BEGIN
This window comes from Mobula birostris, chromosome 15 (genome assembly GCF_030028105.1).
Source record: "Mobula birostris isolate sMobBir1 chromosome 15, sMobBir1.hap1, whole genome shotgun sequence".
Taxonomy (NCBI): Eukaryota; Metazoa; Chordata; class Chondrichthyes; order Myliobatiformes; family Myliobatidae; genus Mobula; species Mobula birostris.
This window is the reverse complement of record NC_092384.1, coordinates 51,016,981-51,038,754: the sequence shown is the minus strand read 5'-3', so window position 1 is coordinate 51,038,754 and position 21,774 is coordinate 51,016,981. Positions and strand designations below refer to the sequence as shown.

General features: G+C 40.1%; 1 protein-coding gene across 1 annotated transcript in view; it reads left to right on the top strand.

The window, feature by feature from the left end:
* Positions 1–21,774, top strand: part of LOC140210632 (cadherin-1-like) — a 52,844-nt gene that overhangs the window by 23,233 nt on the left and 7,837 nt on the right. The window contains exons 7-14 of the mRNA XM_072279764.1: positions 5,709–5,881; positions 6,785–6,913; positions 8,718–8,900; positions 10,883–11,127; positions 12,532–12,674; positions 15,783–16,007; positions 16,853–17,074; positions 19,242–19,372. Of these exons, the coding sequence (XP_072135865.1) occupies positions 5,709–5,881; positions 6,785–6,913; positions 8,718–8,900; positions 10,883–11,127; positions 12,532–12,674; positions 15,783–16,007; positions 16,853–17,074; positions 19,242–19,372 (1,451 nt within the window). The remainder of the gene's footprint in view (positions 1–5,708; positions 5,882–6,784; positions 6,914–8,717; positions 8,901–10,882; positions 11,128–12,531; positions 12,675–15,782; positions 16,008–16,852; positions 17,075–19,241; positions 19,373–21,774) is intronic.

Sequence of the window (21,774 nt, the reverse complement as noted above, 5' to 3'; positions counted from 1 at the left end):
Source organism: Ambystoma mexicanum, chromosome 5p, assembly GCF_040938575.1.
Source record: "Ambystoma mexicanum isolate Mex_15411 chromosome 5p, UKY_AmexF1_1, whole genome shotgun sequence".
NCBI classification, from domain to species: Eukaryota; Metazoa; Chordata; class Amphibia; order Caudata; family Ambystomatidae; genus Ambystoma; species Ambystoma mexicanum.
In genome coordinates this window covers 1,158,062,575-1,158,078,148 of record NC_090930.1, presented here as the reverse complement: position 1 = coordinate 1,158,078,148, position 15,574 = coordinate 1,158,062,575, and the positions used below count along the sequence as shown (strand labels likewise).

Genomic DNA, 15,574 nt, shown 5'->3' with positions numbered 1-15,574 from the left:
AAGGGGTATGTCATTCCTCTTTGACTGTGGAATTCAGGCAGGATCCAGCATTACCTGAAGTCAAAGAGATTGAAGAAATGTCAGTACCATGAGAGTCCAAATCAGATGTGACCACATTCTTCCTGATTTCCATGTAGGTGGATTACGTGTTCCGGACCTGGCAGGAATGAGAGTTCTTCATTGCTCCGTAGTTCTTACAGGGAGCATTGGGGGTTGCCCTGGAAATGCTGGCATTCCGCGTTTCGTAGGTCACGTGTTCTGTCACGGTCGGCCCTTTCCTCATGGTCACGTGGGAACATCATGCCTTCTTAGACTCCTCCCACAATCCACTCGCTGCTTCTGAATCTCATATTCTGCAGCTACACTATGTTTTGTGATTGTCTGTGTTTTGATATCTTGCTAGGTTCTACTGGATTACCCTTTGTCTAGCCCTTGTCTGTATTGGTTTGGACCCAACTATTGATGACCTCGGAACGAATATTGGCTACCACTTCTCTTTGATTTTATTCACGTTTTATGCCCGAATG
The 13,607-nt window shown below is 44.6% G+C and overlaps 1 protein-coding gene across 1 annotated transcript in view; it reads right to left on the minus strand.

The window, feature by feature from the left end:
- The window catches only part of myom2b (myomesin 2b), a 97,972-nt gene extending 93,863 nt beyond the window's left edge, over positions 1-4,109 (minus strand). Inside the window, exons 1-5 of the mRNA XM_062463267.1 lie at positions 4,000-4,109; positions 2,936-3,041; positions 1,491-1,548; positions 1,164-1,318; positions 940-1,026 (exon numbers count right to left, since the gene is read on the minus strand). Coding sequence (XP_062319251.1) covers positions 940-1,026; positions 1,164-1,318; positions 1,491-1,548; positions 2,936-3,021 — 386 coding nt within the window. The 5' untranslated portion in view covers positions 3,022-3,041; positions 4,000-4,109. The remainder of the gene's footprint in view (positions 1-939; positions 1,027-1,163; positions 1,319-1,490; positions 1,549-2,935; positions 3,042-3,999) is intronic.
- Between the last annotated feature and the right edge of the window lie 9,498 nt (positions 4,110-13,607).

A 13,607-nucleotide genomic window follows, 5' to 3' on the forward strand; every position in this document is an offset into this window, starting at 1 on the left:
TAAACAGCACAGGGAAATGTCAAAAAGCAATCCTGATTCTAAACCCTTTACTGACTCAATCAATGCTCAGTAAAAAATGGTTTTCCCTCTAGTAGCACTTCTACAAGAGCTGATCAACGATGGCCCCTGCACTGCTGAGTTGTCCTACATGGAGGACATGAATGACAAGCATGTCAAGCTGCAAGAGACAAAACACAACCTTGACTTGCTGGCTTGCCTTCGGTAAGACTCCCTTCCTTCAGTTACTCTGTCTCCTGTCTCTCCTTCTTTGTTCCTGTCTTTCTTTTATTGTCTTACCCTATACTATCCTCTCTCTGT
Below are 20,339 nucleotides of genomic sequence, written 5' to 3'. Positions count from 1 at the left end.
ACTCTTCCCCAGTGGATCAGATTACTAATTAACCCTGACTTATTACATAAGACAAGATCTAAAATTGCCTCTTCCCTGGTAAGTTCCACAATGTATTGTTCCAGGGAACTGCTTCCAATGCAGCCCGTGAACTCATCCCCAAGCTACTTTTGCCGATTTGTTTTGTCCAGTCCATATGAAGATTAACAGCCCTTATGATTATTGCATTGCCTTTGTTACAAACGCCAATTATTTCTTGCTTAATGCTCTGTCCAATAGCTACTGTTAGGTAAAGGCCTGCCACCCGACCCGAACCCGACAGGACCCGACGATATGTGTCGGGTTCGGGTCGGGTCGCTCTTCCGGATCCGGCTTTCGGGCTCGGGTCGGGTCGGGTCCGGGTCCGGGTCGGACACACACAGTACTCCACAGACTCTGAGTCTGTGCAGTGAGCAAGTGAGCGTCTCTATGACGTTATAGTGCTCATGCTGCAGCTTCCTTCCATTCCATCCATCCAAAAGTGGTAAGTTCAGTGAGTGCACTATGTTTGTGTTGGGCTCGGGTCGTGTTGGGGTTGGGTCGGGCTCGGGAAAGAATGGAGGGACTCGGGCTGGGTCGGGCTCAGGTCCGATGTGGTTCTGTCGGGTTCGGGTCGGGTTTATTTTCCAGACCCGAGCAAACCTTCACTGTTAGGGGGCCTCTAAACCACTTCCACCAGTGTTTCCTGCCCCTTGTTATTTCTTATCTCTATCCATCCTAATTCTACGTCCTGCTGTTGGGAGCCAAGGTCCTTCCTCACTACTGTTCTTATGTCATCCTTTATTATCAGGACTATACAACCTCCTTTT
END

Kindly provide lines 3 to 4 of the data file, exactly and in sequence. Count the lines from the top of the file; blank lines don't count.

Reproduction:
Taxonomy (NCBI): Eukaryota; Metazoa; Chordata; class Chondrichthyes; order Myliobatiformes; family Myliobatidae; genus Mobula; species Mobula birostris.
This window is the reverse complement of record NC_092384.1, coordinates 51,016,981-51,038,754: the sequence shown is the minus strand read 5'-3', so window position 1 is coordinate 51,038,754 and position 21,774 is coordinate 51,016,981. Positions and strand designations below refer to the sequence as shown.